The word itself means “to see things as they really are”. Vipassana is an ancient meditation practice that was rediscovered by Siharrtha Gottima, who most know as the
Buddha, in India 2500 years ago. It started to spread all across India and the surrounding countries until it was lost again in all except Burma. Here it passed from generation to generation retaining it’s purest form until the last century, when it started to reach across the world again. S.N. Goenka, a wealthy Burmese man of Indian descent, who was experiencing crippling headaches and became addicted to morphine because of it, found the technique in a small village in Burma and from there became it’s champion. In the mid 2000s Vipassana was introduced to Donaldson maximum security prison in Alabama to certain convicts after it had massive success with with reforming prisoners all over India. In a documentary about their experiences, a man convicted of murder comments that he did a few years on death row before his sentence got reduced, and Vipassana was harder than that.
After arriving in Phnom Penh, the capital of Cambodia, I had a decent night’s sleep and at 6am I packed my bags again for the walk to a local Pagoda to catch the bus to Battambang. A few years ago I acted with a girl in short scene for acting class and she told me about her experience with Vipassana in Thailand. While traveling through southwest China last month it popped in my head again and I applied to a few Vipassana centers across southeast Asia. I filled out a form detailing my past drug and alcohol use and whether I had any serious mental illnesses. The center in Battambang, Cambodia was the one that accepted me.
I met a few other backpackers on the bus headed to the same center, an older man from Switzerland, a girl from France and one from Belgium. It was a long ride of about seven hours, with a few stops in between to get snacks and use the bathroom. Every time we stopped I looked around confused, once again not able to communicate at all, and a Cambodian man who spoke english would smile and help me out. He introduced himself as Sam, he had a long Cambodian/French name that I couldn’t pronounce. Me and Sam got to talking a bit and he told me that he was heading to do the Vipassana along with his wife; their two kids were at home.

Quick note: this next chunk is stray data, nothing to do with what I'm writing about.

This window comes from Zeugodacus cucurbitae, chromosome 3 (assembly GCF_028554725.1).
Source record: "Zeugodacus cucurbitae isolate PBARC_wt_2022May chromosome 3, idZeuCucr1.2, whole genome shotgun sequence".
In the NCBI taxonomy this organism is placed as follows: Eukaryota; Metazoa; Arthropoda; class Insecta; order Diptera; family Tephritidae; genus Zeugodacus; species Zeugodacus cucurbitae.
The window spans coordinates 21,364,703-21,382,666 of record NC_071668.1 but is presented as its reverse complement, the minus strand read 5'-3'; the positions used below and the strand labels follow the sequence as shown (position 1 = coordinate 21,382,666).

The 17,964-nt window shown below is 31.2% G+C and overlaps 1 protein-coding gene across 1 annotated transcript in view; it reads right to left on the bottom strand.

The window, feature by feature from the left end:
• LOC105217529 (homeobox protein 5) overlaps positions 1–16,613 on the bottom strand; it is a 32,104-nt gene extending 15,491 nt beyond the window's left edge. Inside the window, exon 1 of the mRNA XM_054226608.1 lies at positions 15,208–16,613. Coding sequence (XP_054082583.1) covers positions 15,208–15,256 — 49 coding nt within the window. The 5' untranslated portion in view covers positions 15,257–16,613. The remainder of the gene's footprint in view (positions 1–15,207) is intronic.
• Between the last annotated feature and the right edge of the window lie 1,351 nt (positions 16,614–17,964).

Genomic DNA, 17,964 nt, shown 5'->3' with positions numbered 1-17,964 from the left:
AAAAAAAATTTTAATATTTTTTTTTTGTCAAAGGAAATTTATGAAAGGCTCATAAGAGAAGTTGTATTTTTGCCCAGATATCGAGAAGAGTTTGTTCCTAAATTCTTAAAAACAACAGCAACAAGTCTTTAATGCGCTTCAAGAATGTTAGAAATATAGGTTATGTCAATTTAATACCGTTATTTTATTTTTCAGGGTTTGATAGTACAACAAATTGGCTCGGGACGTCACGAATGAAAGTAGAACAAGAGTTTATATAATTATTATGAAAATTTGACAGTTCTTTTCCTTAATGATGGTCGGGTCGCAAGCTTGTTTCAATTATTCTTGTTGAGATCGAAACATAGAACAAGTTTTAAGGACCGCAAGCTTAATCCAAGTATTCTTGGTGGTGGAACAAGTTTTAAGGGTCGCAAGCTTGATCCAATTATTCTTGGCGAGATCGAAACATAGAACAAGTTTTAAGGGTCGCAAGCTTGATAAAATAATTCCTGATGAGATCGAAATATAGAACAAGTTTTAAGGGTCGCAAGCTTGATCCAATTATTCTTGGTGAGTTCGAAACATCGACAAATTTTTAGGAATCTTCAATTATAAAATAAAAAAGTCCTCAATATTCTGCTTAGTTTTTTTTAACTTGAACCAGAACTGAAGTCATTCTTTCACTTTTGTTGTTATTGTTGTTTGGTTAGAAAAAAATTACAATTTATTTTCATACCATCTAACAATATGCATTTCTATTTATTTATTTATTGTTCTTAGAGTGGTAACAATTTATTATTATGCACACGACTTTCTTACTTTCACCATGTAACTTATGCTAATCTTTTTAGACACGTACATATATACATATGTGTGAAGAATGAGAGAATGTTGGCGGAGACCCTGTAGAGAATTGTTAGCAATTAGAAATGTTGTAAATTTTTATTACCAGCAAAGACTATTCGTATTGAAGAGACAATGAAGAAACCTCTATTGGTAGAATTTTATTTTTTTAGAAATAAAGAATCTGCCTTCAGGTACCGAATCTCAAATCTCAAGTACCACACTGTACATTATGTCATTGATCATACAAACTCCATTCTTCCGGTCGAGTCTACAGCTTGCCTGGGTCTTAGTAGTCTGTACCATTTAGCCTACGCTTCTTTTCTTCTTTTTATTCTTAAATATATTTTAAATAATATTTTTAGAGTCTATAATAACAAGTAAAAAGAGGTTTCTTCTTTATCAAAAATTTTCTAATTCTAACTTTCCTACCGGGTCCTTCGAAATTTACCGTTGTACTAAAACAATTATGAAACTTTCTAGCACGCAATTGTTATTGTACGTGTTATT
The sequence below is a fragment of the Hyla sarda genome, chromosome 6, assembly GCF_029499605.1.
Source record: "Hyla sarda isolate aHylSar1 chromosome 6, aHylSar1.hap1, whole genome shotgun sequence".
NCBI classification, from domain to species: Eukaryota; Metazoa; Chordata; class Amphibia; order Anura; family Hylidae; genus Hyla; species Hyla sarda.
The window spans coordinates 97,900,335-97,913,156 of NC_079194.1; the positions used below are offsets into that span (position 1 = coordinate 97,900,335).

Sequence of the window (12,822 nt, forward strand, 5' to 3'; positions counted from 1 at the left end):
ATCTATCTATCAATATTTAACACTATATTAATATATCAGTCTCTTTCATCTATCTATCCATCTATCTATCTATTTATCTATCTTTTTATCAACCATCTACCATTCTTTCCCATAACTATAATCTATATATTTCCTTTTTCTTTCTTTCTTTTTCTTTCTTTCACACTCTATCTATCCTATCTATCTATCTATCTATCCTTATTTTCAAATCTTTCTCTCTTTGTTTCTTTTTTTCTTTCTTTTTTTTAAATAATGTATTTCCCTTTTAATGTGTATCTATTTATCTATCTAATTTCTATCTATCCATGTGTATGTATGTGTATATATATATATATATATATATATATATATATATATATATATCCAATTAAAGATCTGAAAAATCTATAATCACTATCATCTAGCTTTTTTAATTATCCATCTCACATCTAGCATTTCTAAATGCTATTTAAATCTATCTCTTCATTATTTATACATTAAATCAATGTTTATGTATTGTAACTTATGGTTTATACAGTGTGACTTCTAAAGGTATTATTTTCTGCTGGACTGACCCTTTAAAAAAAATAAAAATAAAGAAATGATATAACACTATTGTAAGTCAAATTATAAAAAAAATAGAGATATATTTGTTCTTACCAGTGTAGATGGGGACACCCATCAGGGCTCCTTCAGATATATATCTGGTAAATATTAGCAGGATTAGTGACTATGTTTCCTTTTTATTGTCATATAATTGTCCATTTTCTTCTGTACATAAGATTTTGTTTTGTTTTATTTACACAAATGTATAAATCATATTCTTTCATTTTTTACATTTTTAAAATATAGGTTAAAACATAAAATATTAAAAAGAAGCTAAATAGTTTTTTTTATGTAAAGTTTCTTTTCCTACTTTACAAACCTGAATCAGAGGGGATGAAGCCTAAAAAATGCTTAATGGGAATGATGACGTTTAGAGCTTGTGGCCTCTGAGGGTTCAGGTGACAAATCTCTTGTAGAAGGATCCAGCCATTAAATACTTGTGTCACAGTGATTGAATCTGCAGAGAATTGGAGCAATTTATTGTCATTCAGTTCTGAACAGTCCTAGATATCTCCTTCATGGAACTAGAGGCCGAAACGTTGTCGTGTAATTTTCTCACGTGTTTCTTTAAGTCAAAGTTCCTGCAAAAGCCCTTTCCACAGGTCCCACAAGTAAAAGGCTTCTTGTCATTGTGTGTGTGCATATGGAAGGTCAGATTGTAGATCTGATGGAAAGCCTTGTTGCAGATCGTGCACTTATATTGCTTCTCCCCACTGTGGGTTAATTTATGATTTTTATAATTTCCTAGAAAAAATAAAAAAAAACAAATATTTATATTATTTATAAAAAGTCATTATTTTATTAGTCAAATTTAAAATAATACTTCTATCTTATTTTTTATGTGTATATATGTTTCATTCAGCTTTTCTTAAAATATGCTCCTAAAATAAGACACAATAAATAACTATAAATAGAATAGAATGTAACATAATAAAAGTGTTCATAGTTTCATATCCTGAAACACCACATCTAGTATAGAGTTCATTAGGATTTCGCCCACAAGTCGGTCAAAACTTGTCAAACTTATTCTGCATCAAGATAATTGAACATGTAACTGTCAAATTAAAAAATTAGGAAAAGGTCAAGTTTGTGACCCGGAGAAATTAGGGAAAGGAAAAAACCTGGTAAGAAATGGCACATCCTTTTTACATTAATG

Upon arriving we were ushered into the dining hall where a few older Cambodian men shuffled us around and called out our names one by one to tell us our room numbers. The rooms were a tiny cell with a bed, a mosquito net, a meditation cushion, and a small table. It was a big barn and there were no individual ceilings; if I stood on my bed I could almost see over the small walls into the rooms surrounding my own. We were told to put all communication devices into the lockers far away from our rooms. We were allowed no phones, computers, books, or writing materials. We could not talk to each other or make gestures of any kind. There was to be no eye contact, writing notes, no communication at all. We were to be completely isolated. The women were separated from us and only during the group meditations did I see them meditation on our right. It was all meant to keep us isolated from distraction, and it worked. We were still allowed to talk at this point, and I met some people taking the course with me. There were a few older European men, in their 50s or 60s, a younger French guy about my age living in Saigon, a 16 year old Cambodian who recently got kicked out of a military school in New Mexico and wanted to work on his concentration, and the rest were Cambodian men.
When we filled out the application we had to read and sign a letter stating that we would follow five precepts:
1. to abstain from killing any being
2. to abstain from stealing
3. to abstain from all sexual activity
4. to abstain from telling lies
5. to abstain from all intoxicants.